Select Aquatics of Erie, CO

                       Breeding the Puntius padamya "Odessa"

                                    Page 2 - Breeding Overview




                  Page 1:  Odessa Barbs,  Origins of the Odessa Barb

                * Page 2:  Overview of Breeding the Puntius padamya

                  Page 3:  Step by Step Specifics of How We Breed Them Here

                  Page 4:  An Easier (But less Yield) Way to Breed Them

                  Page 5:  Growth rates




                                              These fry are 9 days old, and some of the males from this batch grew into the males seen at right.

     These fish are egg scatterers, and release mildly adhesive eggs. The issues are saving the eggs so they are not eaten, and feeding the 
     young appropriately so that you lose as few as possible during their first 2 weeks. At the same time, oxygenation and water quality is
     everything for the new fry- and massive water changes (50% at least 3x daily the first week, 30-50%  3x daily next 2-3 weeks) must be kept
     up of prepared, aged aquarium water. I use relatively clean aquarium water taken from another established tank. There are a number of
     little things you will learn that will increase your yield, and I can share what I have discovered. Over the past 5 years I have spawned
     and raised the fry about 30 times, and I am still tinkering with the process. A long time in the making, this essay will reveal everything
     that we do here to get batches routinely of 500 - 1500 fry, generally from about 3 trios with each spawning.

     I refer in my instructions to using 3-4 males and 7-9 females in the breeding sessions I do here,  but everything described here can be
     done with a pair, or a trio, or whatever. I would not add more than the number of fish I use, however. Any more than what I use here
     in that size tank, and you may end up with far more fish eating eggs than producing them!

     Breeding these is one of the most rewarding things I do, but to bring a batch to the point of being divided up into their own tanks will
     take 30 days, and you must be home to feed 3x per day, doing a 50% water change following each feeding for at least the first 3
     weeks. Feedings must be done at 8-9am, 2-3 pm, and again at 8-9pm. Missing an evening feeding, for example, means the fish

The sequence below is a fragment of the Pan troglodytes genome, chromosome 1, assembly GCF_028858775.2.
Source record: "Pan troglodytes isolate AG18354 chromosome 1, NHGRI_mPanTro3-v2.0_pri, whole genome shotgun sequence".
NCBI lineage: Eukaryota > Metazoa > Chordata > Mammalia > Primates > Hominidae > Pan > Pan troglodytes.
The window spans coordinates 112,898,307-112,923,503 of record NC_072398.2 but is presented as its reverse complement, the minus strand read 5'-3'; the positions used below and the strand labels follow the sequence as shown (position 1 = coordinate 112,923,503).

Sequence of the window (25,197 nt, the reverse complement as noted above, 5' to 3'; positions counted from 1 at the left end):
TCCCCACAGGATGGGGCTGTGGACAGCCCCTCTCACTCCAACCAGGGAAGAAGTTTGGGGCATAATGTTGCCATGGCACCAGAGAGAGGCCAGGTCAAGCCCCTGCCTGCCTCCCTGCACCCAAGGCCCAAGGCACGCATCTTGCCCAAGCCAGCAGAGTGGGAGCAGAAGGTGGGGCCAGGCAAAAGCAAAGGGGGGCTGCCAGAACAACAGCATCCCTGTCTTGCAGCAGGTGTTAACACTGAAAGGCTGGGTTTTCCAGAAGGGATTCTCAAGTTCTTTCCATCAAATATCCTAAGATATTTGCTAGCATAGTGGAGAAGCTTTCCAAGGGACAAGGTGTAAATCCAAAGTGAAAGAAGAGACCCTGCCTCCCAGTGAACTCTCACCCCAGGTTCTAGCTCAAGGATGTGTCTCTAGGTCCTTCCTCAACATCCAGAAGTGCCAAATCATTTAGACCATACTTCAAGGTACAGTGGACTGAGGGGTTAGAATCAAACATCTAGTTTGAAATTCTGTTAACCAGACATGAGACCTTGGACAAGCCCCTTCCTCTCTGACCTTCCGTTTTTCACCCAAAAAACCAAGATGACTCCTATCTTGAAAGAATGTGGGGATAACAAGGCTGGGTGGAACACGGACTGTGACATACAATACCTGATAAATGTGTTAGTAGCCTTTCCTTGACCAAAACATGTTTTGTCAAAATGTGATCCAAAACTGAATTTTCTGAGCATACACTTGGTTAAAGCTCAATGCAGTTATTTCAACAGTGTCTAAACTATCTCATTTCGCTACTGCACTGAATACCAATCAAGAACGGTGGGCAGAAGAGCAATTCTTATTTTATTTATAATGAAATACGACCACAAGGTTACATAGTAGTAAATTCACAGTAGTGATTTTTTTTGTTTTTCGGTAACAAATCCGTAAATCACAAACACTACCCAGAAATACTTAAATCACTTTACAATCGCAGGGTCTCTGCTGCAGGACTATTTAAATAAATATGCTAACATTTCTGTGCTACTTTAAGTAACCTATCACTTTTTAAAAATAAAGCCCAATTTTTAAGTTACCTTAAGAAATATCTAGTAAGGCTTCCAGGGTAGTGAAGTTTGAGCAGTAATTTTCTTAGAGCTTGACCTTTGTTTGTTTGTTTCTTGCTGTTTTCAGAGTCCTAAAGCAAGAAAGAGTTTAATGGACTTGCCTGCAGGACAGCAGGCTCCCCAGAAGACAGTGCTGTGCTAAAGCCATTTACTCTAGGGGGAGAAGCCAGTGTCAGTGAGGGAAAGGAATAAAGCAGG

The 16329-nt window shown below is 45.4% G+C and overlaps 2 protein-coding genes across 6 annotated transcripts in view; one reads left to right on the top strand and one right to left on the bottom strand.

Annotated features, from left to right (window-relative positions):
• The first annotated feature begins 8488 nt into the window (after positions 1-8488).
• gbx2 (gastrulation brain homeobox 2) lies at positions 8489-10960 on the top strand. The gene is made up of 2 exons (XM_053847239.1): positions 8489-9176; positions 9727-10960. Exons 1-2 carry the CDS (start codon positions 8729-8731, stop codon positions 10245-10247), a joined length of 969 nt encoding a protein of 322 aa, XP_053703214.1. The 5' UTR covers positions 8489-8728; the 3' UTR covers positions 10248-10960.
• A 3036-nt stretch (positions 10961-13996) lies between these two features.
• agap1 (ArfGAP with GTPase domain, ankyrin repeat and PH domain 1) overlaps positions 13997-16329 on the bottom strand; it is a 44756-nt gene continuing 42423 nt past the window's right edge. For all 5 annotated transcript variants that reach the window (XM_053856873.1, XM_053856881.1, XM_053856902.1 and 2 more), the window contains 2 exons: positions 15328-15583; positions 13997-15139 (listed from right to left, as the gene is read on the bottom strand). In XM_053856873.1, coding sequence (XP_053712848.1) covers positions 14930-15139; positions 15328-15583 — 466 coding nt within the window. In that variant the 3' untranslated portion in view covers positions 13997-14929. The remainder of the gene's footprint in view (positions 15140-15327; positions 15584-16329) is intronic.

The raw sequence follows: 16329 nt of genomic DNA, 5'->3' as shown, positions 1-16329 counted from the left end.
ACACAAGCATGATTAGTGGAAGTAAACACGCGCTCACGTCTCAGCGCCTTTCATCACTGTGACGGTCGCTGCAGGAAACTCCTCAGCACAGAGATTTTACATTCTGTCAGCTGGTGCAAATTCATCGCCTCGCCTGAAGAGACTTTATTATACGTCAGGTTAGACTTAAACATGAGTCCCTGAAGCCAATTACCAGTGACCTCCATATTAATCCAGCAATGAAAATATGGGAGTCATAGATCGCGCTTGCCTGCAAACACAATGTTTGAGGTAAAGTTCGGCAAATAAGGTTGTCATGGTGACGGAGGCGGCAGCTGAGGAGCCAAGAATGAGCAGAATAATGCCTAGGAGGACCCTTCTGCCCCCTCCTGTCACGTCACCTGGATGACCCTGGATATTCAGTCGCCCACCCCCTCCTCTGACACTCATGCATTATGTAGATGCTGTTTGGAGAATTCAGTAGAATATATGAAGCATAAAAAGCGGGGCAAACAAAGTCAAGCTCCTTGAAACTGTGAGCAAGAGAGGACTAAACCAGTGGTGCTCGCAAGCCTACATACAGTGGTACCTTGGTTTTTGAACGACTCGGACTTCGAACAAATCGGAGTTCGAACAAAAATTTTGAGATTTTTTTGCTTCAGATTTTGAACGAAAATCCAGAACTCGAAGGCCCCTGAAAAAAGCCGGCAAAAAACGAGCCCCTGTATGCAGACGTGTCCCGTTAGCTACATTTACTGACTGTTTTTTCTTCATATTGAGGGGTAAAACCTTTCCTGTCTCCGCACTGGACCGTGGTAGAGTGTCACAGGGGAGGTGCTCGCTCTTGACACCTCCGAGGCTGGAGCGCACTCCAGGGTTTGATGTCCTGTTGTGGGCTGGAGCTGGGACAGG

will go from 2 pm until 8am the next morning. Odessa fry - like all very small fry, are no more than eyes and a tail that can be barely  
     seen. They generally cannot go more than the 12 hours that occurs overnight. Missing a single feeding can mean losing a substantial
     portion - over 50%, of the new fry.

     If you would like to breed them more than once, I strongly recommend keeping a journal of what you do each day (How long do you
     keep the adults together? When do you introduce the vinegar eels and how much do you feed? When do you start them on the baby
     brine shrimp?) I keep the adults together 2-5 days depending on when the females slim down, and what has proven to produce the
     most fry in my setup, etc. Vinegar eels will cloud the water, so you don't want to add them too early and fungus the eggs, but
     you want them there- alive- soon after the fry hatch. They start getting BBS about day 5-6, but keep both going during this
     period as their rate of growth - depending on when they hatch- will vary considerably. Microworms or paramecium should also
     work as a first food. the infusoria is there for those first 1-3 days before they start feeding on vinegar eels. It works
     perfectly for the new fish hatching out, and most engorge on the vinegar eels as soon as they can.

     I use vinegar eels here because they require no maintenance, and are always ready to go. I keep 30 2 liter soda bottles of cultures
     going. When I am feeding the Odessas regularly, I will go through 6 bottles a day (3 feedings, eels from 2 bottles each feeding).